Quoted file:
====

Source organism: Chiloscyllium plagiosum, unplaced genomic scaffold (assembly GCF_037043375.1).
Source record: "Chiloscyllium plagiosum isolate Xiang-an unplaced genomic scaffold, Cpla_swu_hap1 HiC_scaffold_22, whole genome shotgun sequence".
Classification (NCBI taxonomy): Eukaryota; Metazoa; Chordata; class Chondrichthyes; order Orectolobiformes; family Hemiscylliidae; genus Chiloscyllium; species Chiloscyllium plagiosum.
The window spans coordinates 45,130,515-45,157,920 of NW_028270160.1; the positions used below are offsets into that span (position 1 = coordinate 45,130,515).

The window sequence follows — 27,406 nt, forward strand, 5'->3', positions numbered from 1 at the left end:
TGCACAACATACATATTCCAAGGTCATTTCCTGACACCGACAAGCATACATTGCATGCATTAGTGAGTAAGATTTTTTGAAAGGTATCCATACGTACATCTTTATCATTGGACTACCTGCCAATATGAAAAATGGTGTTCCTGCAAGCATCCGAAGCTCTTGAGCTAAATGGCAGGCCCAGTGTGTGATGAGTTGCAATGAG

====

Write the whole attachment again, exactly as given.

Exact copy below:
Source organism: Chiloscyllium plagiosum, unplaced genomic scaffold (assembly GCF_037043375.1).
Source record: "Chiloscyllium plagiosum isolate Xiang-an unplaced genomic scaffold, Cpla_swu_hap1 HiC_scaffold_22, whole genome shotgun sequence".
Classification (NCBI taxonomy): Eukaryota; Metazoa; Chordata; class Chondrichthyes; order Orectolobiformes; family Hemiscylliidae; genus Chiloscyllium; species Chiloscyllium plagiosum.
The window spans coordinates 45,130,515-45,157,920 of NW_028270160.1; the positions used below are offsets into that span (position 1 = coordinate 45,130,515).

The window sequence follows — 27,406 nt, forward strand, 5'->3', positions numbered from 1 at the left end:
TGCACAACATACATATTCCAAGGTCATTTCCTGACACCGACAAGCATACATTGCATGCATTAGTGAGTAAGATTTTTTGAAAGGTATCCATACGTACATCTTTATCATTGGACTACCTGCCAATATGAAAAATGGTGTTCCTGCAAGCATCCGAAGCTCTTGAGCTAAATGGCAGGCCCAGTGTGTGATGAGTTGCAATGAG